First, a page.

Pubic Lice

HealthLinkBC File Number: 
Sexually Transmitted Infections Series
Last Updated: 
February 2014

What are pubic lice?

Pubic lice are tiny insects that live on body hair, usually in the pubic area. They are also called crabs or crab lice. Pubic lice can also be found in chest hair, armpit hair, on the upper thighs, lower abdomen, eyebrows, eyelashes, and facial hair.

How are they spread?

Pubic lice are spread by skin-to-skin contact with someone who has lice. Pubic lice cannot jump or fly. Pubic lice are most often spread through sexual contact, but may also spread by sharing clothing, bedding or towels of someone who has pubic lice. Condoms do not prevent the spread of pubic lice.

What are the symptoms?

Pubic lice cause severe itching. If pubic lice get on your eyelashes, the edges of your eyelids may be crusted. You may see lice and their eggs at the base of the eyelashes.

The itching can be worse at night. The bites may also become infected, causing irritation and painful swelling. Bites from the lice can cause a rash or small bluish spots on your skin. The spots may last for several months, even after all lice have been treated or killed.

You will also likely see tiny tan-coloured specks on your pubic hair that cannot be pulled off. These specks are the eggs laid by the lice called nits.

What is the treatment?

Pubic lice will not go away without treatment. Treatments for pubic lice include using a special lotion or shampoo to kill the eggs and lice. These can be purchased without a prescription. Follow the directions carefully.

If you have pubic lice on your eyebrows or eyelashes, do not use shampoos or lotions to treat them. Apply petroleum jelly (Vaseline®) to the eyebrow, eyelid and lashes 3 times a day for several days. For more information about these treatments, speak with your health care provider.

Your sexual partners need to be treated as well. Other people living in your home do not need treatment unless they have shared your clothes, bed or towels.

Contact a health care provider if the lice do not go away after the first treatment, or if you have any signs of a skin infection. Skin infections can be caused by frequent scratching.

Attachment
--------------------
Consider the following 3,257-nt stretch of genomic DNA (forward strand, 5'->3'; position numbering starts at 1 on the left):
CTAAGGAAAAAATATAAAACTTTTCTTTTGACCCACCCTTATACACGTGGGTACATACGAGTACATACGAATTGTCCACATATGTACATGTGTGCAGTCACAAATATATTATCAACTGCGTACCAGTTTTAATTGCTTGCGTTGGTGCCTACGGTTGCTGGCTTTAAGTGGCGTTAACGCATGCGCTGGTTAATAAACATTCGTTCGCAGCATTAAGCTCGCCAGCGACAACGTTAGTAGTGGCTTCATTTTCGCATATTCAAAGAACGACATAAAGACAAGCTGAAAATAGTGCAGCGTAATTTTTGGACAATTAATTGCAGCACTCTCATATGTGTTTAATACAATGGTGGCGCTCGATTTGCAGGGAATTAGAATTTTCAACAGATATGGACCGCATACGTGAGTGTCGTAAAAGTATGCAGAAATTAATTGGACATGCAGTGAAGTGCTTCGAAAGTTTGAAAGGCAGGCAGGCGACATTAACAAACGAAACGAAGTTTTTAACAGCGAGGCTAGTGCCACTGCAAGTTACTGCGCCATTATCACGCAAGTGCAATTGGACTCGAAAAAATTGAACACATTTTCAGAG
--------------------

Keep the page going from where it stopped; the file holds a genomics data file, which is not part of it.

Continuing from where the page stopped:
What should I do with my clothes, bed sheets, and towels?

All clothes, bed sheets, towels and cloth toys that may have come into contact with pubic lice need to be washed with hot water or dry-cleaned. Use an automatic washing machine with water that is warmer than 54.5°C (130°F), or place items in a hot dryer for 30 minutes.

Woolen items may be ironed to kill lice and eggs.

Anything that cannot be washed in hot water or dry-cleaned should be put in a sealed airtight plastic bag for one week to kill the lice.

How can I reduce my chance of getting a sexually transmitted infection (STI)?

Practice safe sex by using a condom

When used as directed, male and female condoms help prevent the spread of many STIs, including HIV, during vaginal, anal and oral sex. Condoms are less effective at protecting against STIs transmitted by skin-to-skin contact, such as herpes simplex, genital warts (human papillomavirus or HPV), and syphilis.

Important things to remember when using condoms:

  • Check the condom package for damage and to ensure the expiry date has not passed.
  • Carefully open the package so that the condom does not tear.
  • Keep condoms away from sharp objects such as rings, studs, or piercings.
  • Store condoms at room temperature.
  • A new condom should be used every time you have sex.
  • Use only water-based lubricants with male latex condoms. Oil-based lubricants, such as petroleum jelly, lotion, or baby oil can weaken and destroy latex.
  • Avoid using spermicides containing nonoxynol-9 (N-9). It irritates sexual tissue and may increase the chance of getting an STI.

Get vaccinated

Some STIs, such as hepatitis A, B and human papillomavirus (HPV) can be prevented with vaccines. Talk to your health care provider about how to get these vaccinations.

Know your sexual health status

If you have recently changed sexual partners, or have multiple sex partners, getting regularly tested for STIs will tell you if you have an infection. Finding and treating an STI, (including HIV) reduces the chances of passing the infection on to your partner.

The more partners you have, the more likely you are to be exposed to a sexually transmitted infection.

Talk about prevention

Talk to your partner about STIs and how you would like to prevent them before having sex. If you are having trouble discussing safer sex with your partner, talk about it with your health care provider or a counselor.

For tips on how to talk to your partner, visit the BC Centre for Disease Control (BCCDC) SmartSexResource at

Informing Partners

If you have a sexually transmitted infection and are sexually active, it is important to tell your sexual partners. This will enable them to make decisions about their health and getting tested.

For More Information

For more information on how you can reduce your chance of getting an STI, see HealthLinkBC File #08o Preventing Sexually Transmitted Infections (STIs).

BCCDC logo

Is it an emergency?

If you or someone in your care has chest pains, difficulty breathing, or severe bleeding, it could be a life-threatening emergency. Call 9-1-1 or the local emergency number immediately.
If you are concerned about a possible poisoning or exposure to a toxic substance, call Poison Control now at 1-800-567-8911.

Thanks to our partners and endorsers: